When Kimmie asked for the recipe to my Lasagna from two posts ago, I couldn't say no. I have recreated the afternoon of fun here in words. If anything is unclear or fuzzy, I'm available to answer questions or make meals and sell to those who need them :)
I make the meat sauce from tinned tomato sauce and paste. I use two cans of each-the sauce comes in 20 ounce size and the paste in six ounce cans. First I brown off a pound of quality ground beef and another pound of seasoned bulk pork sausage over medium heat with a big white onion and a yellow bell pepper both diced. I season the meat with black pepper, salt and garlic (fresh or powder) and oregano. Once that's cooked I add the cans of tomato and about six ounces of water and let it all simmer while I prepare the rest.
Cook a full box of Barilla or deCecco lasagna noodles for about eight minutes. Drain and douse with olive oil to keep them separated.
Grate one pound of whole milk mozzarella into a 30 ounce (liter) of whole milk ricotta cheese. Add two eggs and season with salt, white pepper and some more garlic powder. (I never measure seasonings-just do it by eye and flavor, sorry cannot be more exacting but you already know how to make stuff taste good) Mix thoroughly and set aside.
Now comes the fun (read: messy) part of the operation. Wash hands (again) and spray the baking pans ( a 9x13 inch cake pan and a loaf pan this time) with non-stick spray-bottom and sides. Set the pot of sauce, the bowl of cheese mixture and the noodles out in a row and begin by covering the bottom of the pans with sauce. Then layer the three ingredients in both pans until the noodles are all gone. I put noodles first then cheese blobs then sauce. Repeat using less than a cup of sauce per layer--too much sauce makes it all sloppy and unable to set up like it should.
I add in a layer of fresh mushrooms that I sauté in real butter separately from everything else at this point. Then put a thick layer of sliced and shredded mozzarella, another 8 ounces should do it. Cover with a Tent of foil (keep the foil Off the cheese) and bake for an hour at 350 F (175 C). Let stand for at least fifteen minutes and then cut into serving sized squares.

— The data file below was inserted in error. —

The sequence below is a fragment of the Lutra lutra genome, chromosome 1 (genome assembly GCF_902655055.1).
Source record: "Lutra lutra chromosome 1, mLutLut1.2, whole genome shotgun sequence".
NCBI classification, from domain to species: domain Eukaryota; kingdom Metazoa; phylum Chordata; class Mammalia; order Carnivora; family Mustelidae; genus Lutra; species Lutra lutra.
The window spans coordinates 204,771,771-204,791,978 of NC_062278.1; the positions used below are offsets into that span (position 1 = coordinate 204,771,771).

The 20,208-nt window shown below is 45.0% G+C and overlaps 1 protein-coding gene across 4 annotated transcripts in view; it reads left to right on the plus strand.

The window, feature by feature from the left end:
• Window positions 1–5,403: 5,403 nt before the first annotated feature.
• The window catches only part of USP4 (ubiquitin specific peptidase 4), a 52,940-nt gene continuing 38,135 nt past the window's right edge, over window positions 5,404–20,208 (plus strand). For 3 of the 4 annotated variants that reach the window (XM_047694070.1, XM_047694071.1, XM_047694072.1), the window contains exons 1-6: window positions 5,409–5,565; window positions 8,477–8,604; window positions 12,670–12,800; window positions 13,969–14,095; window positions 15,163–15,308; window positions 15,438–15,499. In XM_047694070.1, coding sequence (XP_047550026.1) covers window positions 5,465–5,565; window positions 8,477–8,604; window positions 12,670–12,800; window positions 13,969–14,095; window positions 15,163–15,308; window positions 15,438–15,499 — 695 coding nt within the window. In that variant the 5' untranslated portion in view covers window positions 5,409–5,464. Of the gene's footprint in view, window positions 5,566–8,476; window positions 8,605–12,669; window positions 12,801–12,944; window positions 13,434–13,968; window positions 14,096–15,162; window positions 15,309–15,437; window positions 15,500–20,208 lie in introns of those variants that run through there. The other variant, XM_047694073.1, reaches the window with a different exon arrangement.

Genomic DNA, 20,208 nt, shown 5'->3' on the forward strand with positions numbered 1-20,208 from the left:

Cooking it one night before you actually need it, then into fridge for overnight then into the oven again the next day is how I did it this time. It tastes better the second day after the flavors have had a chance to meld and influence one another. In addition then the day of the event, whatever it is, is not fraught with worry and excess work. You can tell it is hot all the way thru by sticking a flat blade into the middle and feeling it. Or, like my Sweetie, use a meat thermometer !~! I'd shoot for 165 F (75 C) in the center
I like to cut individual pieces and put them into plastic containers that I get at the dollar store (5 for a buck). Then freeze them for later use. The neighborhood smells it cooking and lines up outside the door some days it seems. The box of noodles filled those two pans you see in the picture. The smaller one went home with Burp and gave them two nights dinner with no hassle for mama. Then we had a guy over last night who brought a pumpkin pie for dessert and he loved it too.
If I were changing anything, I'd lower the tomato paste by one half; I'd use only one six ounce can instead of two. You may need to thin a bit too, do it cautiously tho, the sauce should be thick so it sets as it bakes. Not supposed to be runny like some people eat marinara sauce over pasta.
Reheating is simple. I use the microwave at half power for 3-4 mins. The big oven would take half hour for a single serving, more for larger pieces.
OK, now that you have the basic recipe more or less figured out there are wonderful variations on this theme. Most common is "no meat" and pump up the veggie count with zookini, squash, spinach leaves, eggplant, any tasty greens raw or lightly steamed, hard-boiled eggs... Many people don't want all that ricotta/mozzarella layered and so use a Bechamel (white) sauce instead. Fresh peas and small broc flowers are also delicious. Sauteed mushrooms, on top just before the last cheese layer, add a wickedly decadent taste to the bites in which they are contained.
Have fun, enjoy, share the bounty and the recipe. Hold a lasagna class one Saturday afternoon and bring in a couple of friends to make a Huge Batch and then everyone scores a few meals and an afternoon of fellowship and fun.